History Book Reviews (page 943)

HISTORY
Released: May 21, 1992

"Disappointingly short on both drama and insight. (Nineteen b&w illustrations.)"
Pallid, unconvincing portrait of the doyenne of the Pre- Raphaelite Brotherhood, the mid-Victorian art movement whose members—Dante Gabriel Rossetti, Edward Burne-Jones, William Morris, Holman Hunt—were as well known for their laudanum and license as for their innovative paintings. Read full book review >
HISTORY
Released: May 20, 1992

Lavender, a prolific historian of the West (The Way to the Western Sea, 1988, etc.), offers a tragic tale of a Native American tribe's loss of its land, culture, and identity. Read full book review >

BIOGRAPHY & MEMOIR
Released: May 18, 1992

"Not a seminal work of history, but a well-told and worthwhile look at two important incidents in the history of American government. (Eight pages of b&w photos—not seen.)"
In a pleasant if unremarkable history lesson, America's Chief Justice (The Supreme Court, 1987) recounts ``two episodes in American history'' that were ``of extraordinary importance to the American system of government''—the impeachment trials of, in 1805, US Supreme Court Justice Samuel Chase and, in 1868, President Andrew Johnson. Read full book review >
HISTORY
Released: May 18, 1992

In this unflinching account of betrayed ideals, Wettlin, an American who went to Russia in 1932 for one year but fell in love and stayed another 50, gives a stunning and moving portrait of a long-suffering people ``essentially unpragmatic, uncompetitive, and acutely sensitive to the mystery of life.'' A native of Philadelphia, Wettlin went to the Soviet Union eager to contribute her skills as a high-school teacher to this nation that promised so much. Read full book review >
BIOGRAPHY & MEMOIR
Released: May 15, 1992

"A thoughtful, well-researched look at the current pronounced conservatism of a most enigmatic and influential institution. (Eight pages of b&w photos—not seen.)"
Los Angeles Times reporter Savage engrossingly chronicles a sea change in the nation's high court—its transformation, under Chief Justice William H. Rehnquist, from guardian of an expansively interpreted Bill of Rights into a highly restrained and, toward government authority, profoundly deferential court. Read full book review >

CURRENT AFFAIRS
Released: May 15, 1992

"An activist's handbook complete with legal appendices and lists of waste sites, but much, much more: This is a clear and concise condemnation of practices and attitudes in the last bastion of unregulated environmental destruction in America."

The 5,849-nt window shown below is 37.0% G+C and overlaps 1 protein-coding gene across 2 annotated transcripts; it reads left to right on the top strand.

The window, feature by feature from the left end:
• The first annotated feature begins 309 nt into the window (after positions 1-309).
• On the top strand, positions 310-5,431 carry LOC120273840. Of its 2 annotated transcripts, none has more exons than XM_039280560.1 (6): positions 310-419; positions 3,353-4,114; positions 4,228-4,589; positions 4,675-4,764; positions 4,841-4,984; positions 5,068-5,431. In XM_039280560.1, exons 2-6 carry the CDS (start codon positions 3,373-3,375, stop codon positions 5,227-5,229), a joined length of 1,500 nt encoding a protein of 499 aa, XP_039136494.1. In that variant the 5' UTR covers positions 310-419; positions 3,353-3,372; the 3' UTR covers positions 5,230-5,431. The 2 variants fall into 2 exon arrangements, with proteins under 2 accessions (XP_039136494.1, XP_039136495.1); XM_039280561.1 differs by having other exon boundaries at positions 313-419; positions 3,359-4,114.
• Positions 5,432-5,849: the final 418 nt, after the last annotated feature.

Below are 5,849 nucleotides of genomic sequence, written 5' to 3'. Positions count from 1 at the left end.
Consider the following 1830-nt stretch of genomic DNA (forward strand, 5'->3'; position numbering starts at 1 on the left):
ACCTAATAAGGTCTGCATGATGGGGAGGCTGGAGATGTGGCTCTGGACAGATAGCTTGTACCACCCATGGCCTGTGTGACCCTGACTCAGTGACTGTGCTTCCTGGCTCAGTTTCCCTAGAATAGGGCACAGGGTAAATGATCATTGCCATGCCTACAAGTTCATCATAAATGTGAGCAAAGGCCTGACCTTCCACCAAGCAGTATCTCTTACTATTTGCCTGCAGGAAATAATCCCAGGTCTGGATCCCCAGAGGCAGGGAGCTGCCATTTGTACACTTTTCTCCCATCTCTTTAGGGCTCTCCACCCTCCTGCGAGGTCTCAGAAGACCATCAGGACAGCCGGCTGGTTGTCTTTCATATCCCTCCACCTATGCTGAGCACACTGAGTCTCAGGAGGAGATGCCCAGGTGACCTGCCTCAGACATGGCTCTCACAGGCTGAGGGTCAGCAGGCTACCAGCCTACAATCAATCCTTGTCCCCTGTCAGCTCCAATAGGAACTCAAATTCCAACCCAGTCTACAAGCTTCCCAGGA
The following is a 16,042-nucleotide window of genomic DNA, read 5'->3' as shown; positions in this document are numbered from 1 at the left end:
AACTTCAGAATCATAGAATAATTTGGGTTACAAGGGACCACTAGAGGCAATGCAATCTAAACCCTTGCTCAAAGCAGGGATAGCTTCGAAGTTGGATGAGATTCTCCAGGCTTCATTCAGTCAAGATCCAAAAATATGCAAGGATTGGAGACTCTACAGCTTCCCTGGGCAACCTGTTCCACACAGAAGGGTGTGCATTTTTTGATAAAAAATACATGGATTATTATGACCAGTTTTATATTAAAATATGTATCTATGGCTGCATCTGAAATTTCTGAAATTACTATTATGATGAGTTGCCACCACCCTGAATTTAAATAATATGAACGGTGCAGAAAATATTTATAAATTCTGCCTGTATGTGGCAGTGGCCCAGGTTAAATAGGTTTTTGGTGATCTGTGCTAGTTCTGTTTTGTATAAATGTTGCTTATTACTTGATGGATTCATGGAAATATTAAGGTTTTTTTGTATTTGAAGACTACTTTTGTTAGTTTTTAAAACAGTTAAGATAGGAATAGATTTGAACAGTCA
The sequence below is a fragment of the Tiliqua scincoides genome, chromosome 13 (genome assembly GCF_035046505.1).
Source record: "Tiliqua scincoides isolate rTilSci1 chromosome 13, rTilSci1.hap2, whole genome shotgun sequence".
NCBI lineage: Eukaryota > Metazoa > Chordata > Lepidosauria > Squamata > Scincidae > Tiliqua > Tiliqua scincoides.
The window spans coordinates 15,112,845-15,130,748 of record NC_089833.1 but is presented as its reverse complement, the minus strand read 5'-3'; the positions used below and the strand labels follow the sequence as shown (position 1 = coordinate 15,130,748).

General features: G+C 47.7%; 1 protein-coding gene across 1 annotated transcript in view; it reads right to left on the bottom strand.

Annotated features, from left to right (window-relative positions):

Boston science-journalist Shulman hammers away at the US military establishment's abysmal handling of deadly waste—an extensively researched exposÇ certain to enlighten and frighten all who have the Armed Forces or the Department of Energy as neighbors. Read full book review >
HISTORY
Released: May 15, 1992

"Warmly written with much to weigh, not all of it fantasy."
Massive companion volume to Livingstone's massive 1989 study (not reviewed) of JFK-assassination evidence, now a paperback bestseller. Read full book review >
CURRENT AFFAIRS
Released: May 14, 1992

"A fair-minded and balanced report, backed by extensive research."
Davis—coauthor of Kelley (1987), the autobiography of former FBI director Clarence M. Kelley—delves into the FBI's secret counterintelligence program (COINTELPRO), which from 1956 to 1971 aimed to stifle dissent among domestic radical groups. J. Edgar Hoover, Davis explains, obtained a vast charter for the FBI to monitor domestic intelligence when FDR signed a special directive just prior to WW II, and managed to get the National Security Council to expand the FBI's portfolio in this arena in 1956. Read full book review >
INSIDE CAMPAIGN FINANCE by Frank J. Sorauf
CURRENT AFFAIRS
Released: May 13, 1992

"The evenhanded text includes an abundance of tabular material—not seen."
A rigorously revisionist, if somewhat detached, view of the supporting role money has played in American political campaigns since Watergate-instigated modification of the electoral regulatory regime. Read full book review >
CURRENT AFFAIRS
Released: May 10, 1992

"Disheartening: a 'portrait' painted in simplified strokes and with no perspective."
Manchester, temporarily putting aside his rousing Churchill series (The Last Lion), offers a disappointing retread of past histories about the explosive dawn of the modern age. Read full book review >
BIOGRAPHY & MEMOIR
Released: May 8, 1992

An informed and evenhanded critique of the ``creeping professionalism'' that imperils American sport; by an activist observer with impeccable credentials. Read full book review >
CURRENT AFFAIRS
Released: May 4, 1992

"Still, a provocative and sobering assessment of how self-government's reach can exceed its grasp."
An angry inquiry into the putative decline of democracy in the US. Read full book review >
Kirkus Interview
Sara Paretsky
author of BRUSH BACK
July 28, 2015

No one would accuse V. I. Warshawski of backing down from a fight, but there are a few she’d be happy to avoid. High on that list is tangling with Chicago political bosses. Yet that’s precisely what she ends up doing when she responds to Frank Guzzo’s plea for help in Brush Back, the latest thriller from bestselling author Sara Paretsky. For six stormy weeks back in high school, V.I. thought she was in love with Frank. He broke up with her, she went off to college, he started driving trucks for Bagby Haulage. She forgot about him until the day his mother was convicted of bludgeoning his kid sister, Annie, to death. Stella Guzzo was an angry, uncooperative prisoner and did a full 25 years for her daughter’s murder. Newly released from prison, Stella is looking for exoneration, so Frank asks V.I. for help. “Paretsky, who plots more conscientiously than anyone else in the field, digs deep, then deeper, into past and present until all is revealed,” our reviewer writes. View video >